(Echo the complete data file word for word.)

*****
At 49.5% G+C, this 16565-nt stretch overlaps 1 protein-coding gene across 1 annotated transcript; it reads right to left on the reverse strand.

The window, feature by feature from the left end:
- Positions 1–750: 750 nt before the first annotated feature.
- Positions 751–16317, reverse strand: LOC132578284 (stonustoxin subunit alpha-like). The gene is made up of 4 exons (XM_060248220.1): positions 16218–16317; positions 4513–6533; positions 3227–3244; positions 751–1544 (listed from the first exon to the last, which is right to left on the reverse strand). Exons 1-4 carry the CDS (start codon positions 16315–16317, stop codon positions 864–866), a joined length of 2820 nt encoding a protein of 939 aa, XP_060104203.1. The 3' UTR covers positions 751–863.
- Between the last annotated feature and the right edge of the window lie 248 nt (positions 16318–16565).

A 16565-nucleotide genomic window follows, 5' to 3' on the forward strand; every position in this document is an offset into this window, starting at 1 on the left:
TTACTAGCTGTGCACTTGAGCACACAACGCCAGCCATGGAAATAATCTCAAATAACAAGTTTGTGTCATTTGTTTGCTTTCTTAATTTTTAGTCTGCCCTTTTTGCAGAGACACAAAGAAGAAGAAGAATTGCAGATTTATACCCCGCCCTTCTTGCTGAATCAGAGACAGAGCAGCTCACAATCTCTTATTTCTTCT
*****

At 49.5% G+C, this 16565-nt stretch overlaps 1 protein-coding gene across 1 annotated transcript; it reads right to left on the reverse strand.

The window, feature by feature from the left end:
- Positions 1–750: 750 nt before the first annotated feature.
- Positions 751–16317, reverse strand: LOC132578284 (stonustoxin subunit alpha-like). The gene is made up of 4 exons (XM_060248220.1): positions 16218–16317; positions 4513–6533; positions 3227–3244; positions 751–1544 (listed from the first exon to the last, which is right to left on the reverse strand). Exons 1-4 carry the CDS (start codon positions 16315–16317, stop codon positions 864–866), a joined length of 2820 nt encoding a protein of 939 aa, XP_060104203.1. The 3' UTR covers positions 751–863.
- Between the last annotated feature and the right edge of the window lie 248 nt (positions 16318–16565).

A 16565-nucleotide genomic window follows, 5' to 3' on the forward strand; every position in this document is an offset into this window, starting at 1 on the left:
TTACTAGCTGTGCACTTGAGCACACAACGCCAGCCATGGAAATAATCTCAAATAACAAGTTTGTGTCATTTGTTTGCTTTCTTAATTTTTAGTCTGCCCTTTTTGCAGAGACACAAAGAAGAAGAAGAATTGCAGATTTATACCCCGCCCTTCTTGCTGAATCAGAGACAGAGCAGCTCACAATCTCTTATTTCTTCT